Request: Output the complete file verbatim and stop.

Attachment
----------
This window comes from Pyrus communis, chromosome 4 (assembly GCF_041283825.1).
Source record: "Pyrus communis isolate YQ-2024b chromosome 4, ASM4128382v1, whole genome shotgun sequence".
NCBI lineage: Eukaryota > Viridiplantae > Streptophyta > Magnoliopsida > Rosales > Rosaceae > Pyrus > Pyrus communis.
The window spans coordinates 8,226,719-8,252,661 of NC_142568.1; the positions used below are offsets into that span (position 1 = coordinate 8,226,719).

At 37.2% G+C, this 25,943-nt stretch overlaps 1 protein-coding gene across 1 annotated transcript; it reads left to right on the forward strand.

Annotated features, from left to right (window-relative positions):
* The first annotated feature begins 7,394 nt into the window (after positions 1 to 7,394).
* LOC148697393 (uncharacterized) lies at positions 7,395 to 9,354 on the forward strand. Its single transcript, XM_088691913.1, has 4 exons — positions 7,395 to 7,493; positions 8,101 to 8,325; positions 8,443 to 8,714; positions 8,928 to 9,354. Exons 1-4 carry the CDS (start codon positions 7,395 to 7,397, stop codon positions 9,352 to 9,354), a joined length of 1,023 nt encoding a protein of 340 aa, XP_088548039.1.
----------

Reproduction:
This window comes from Pyrus communis, chromosome 4 (assembly GCF_041283825.1).
Source record: "Pyrus communis isolate YQ-2024b chromosome 4, ASM4128382v1, whole genome shotgun sequence".
NCBI lineage: Eukaryota > Viridiplantae > Streptophyta > Magnoliopsida > Rosales > Rosaceae > Pyrus > Pyrus communis.
The window spans coordinates 8,226,719-8,252,661 of NC_142568.1; the positions used below are offsets into that span (position 1 = coordinate 8,226,719).

At 37.2% G+C, this 25,943-nt stretch overlaps 1 protein-coding gene across 1 annotated transcript; it reads left to right on the forward strand.

Annotated features, from left to right (window-relative positions):
* The first annotated feature begins 7,394 nt into the window (after positions 1 to 7,394).
* LOC148697393 (uncharacterized) lies at positions 7,395 to 9,354 on the forward strand. Its single transcript, XM_088691913.1, has 4 exons — positions 7,395 to 7,493; positions 8,101 to 8,325; positions 8,443 to 8,714; positions 8,928 to 9,354. Exons 1-4 carry the CDS (start codon positions 7,395 to 7,397, stop codon positions 9,352 to 9,354), a joined length of 1,023 nt encoding a protein of 340 aa, XP_088548039.1.